Tips For Working Out Your Holiday Visitation Schedules

setting up your holiday visitation schedule doesn't need to be difficultWorking our your visitation schedules or parenting time for the holidays can be very stressful. The key word is "can be"; it is up to you and your co-parent as to whether or not it will be a positive or negative experience. Remember, both parents will want to spend as much time as they can with the kids. 

Here are some suggestions to make your holiday negotiations a little easier:

  1. Create a standard - Some families choose to alternate holidays every other year. If you got the kids for Thanksgiving this year, next year will be the other parent's turn. Having a regular plan to fall back on can eliminate the potential for what is fair.
  2. Be flexible and compromise - Take into account work schedules, you don't want the kids sitting at home alone over the holidays. The easiest holiday schedule for everyone may require some changes from the normal visitation schedule. It may be hard to break long-standing traditions, but developing new traditions can help to reduce the stress.
  3. Be respectful - Treat the other parent with respect. You may not want to be friends anymore, but you need to figure out how to communicate with your ex without all the emotional baggage. Using tools like the OurFamilyWizard website can help you to deescalate the communication.
  4. Don't mix issues - Bringing in old or unrelated issues may just compound the problem and make it more difficult to come to an agreed upon holiday visitation schedule.  To increase the peace, it may be worth it for you and your ex to set aside your differences until after the holiday season.
  5. Choose you battles - Some holidays are more important than others to you, don't fight just for the sake of fighting. Maybe you really care about Halloween and the other parent really cares about Thanksgiving, if that is the case coming up with a rule becomes a lot easier.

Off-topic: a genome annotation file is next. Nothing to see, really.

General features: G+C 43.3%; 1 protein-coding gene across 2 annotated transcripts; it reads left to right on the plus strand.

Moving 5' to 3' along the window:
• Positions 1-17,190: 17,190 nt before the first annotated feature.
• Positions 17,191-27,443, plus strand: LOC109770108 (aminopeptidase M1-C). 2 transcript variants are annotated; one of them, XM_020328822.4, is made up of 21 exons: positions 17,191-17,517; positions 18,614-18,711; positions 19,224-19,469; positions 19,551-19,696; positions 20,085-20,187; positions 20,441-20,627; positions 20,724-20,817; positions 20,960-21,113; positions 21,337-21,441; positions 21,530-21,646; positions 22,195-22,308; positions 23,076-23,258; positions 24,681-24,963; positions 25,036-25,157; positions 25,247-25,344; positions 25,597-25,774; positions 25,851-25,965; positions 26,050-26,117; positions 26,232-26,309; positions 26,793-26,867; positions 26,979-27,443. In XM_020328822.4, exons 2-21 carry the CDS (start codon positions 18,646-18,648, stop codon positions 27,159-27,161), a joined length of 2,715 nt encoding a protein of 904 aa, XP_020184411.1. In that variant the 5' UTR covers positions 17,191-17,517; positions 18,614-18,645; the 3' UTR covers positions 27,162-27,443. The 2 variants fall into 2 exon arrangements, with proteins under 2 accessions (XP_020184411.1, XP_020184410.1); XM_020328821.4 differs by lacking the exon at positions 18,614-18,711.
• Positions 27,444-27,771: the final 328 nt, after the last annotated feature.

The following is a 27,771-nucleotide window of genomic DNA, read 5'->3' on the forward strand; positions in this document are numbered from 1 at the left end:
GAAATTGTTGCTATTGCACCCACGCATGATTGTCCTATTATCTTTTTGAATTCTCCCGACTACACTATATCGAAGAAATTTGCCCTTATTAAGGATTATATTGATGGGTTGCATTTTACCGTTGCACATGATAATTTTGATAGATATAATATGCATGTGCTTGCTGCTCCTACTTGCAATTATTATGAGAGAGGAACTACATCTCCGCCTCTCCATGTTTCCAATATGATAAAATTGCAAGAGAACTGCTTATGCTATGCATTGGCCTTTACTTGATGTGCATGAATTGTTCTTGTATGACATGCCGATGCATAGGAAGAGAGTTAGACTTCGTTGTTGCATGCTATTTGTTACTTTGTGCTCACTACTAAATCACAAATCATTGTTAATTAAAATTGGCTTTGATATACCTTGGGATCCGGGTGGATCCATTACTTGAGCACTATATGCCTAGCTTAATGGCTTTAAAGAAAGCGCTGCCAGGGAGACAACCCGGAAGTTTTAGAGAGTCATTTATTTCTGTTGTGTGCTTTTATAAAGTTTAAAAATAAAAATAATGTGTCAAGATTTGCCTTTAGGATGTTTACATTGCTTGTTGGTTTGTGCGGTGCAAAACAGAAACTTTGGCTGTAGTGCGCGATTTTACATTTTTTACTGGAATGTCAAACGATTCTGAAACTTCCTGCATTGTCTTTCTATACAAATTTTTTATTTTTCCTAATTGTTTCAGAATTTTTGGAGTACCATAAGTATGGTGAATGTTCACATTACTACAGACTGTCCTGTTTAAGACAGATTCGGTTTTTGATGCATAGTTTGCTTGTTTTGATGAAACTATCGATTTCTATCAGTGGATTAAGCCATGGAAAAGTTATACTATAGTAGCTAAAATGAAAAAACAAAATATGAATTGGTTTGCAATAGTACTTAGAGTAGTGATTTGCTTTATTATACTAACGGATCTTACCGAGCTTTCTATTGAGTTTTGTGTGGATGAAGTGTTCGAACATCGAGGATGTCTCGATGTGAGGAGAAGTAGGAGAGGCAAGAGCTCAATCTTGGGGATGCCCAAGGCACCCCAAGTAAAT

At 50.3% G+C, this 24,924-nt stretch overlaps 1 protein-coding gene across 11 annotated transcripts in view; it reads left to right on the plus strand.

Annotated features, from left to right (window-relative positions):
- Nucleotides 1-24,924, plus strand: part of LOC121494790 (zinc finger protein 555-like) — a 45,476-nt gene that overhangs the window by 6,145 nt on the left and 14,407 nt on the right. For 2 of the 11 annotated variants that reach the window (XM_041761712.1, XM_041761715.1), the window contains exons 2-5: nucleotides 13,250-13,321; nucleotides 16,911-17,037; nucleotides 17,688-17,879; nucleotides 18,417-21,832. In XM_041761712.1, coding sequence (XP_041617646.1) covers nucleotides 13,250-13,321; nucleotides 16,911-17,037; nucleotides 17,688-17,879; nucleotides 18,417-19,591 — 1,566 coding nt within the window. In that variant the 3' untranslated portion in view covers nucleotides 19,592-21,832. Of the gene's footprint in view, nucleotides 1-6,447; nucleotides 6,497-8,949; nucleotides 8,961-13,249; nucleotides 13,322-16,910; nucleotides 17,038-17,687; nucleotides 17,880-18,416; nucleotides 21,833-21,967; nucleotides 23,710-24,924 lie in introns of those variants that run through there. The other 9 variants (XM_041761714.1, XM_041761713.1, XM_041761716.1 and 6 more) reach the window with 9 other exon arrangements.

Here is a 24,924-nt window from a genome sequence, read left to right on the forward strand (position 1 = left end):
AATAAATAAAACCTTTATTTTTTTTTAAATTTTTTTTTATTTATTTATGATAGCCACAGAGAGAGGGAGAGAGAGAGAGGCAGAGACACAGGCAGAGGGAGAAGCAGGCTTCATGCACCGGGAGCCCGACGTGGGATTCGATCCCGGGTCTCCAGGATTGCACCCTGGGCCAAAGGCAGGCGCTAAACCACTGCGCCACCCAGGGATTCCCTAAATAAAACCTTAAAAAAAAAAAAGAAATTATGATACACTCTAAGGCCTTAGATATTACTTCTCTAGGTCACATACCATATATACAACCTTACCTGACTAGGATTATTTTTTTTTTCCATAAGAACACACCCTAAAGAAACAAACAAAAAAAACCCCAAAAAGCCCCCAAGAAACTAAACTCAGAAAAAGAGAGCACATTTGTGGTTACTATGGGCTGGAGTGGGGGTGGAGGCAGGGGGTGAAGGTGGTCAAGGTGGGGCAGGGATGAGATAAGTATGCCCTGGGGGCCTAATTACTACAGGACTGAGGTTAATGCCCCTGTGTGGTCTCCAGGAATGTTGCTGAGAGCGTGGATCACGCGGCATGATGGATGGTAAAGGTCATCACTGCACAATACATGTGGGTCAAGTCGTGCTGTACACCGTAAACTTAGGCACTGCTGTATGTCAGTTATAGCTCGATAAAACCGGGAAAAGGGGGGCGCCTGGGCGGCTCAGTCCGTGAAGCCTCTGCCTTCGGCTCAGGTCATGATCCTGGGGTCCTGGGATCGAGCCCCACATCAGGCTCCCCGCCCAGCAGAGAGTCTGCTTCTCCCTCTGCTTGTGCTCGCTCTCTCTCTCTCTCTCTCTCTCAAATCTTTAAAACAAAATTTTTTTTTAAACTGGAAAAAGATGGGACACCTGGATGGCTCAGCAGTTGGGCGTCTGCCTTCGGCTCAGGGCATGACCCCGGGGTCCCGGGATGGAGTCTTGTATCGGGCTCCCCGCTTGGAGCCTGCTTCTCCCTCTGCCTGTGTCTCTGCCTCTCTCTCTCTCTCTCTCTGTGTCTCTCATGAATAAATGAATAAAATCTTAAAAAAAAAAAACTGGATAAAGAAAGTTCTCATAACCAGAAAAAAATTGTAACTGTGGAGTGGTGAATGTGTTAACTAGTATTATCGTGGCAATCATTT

6. Shield the children - Your children will have negative memories of the holidays if they have to witness you and the other parent arguing about what to do with them. By shielding your children from the adult dialogues, you can help to ensure that they only have positive holiday memories.
  7. Plan ahead - Starting talking about any changes to the holiday visitation schedule sooner than later, the longer you wait the more stress you will add.
  8. Focus on you - You have no control over the other parent's behaviors, but you can control yours. Taking the high road may be tougher on you, but if your kids can benefit it may be worth it.
  9. Ask the kids - Find out what it is important to your kids. They may have a holiday gathering that holds a special place for them; if this is the case you should try and accommodate them if it makes sense.
  10. Take a breath - The holidays can be very stressful even if you aren't divorced, so remember to take a moment to relax and enjoy all of the holiday festivities. Enjoy the company of friends and family and don't let yourself get overwhelmed.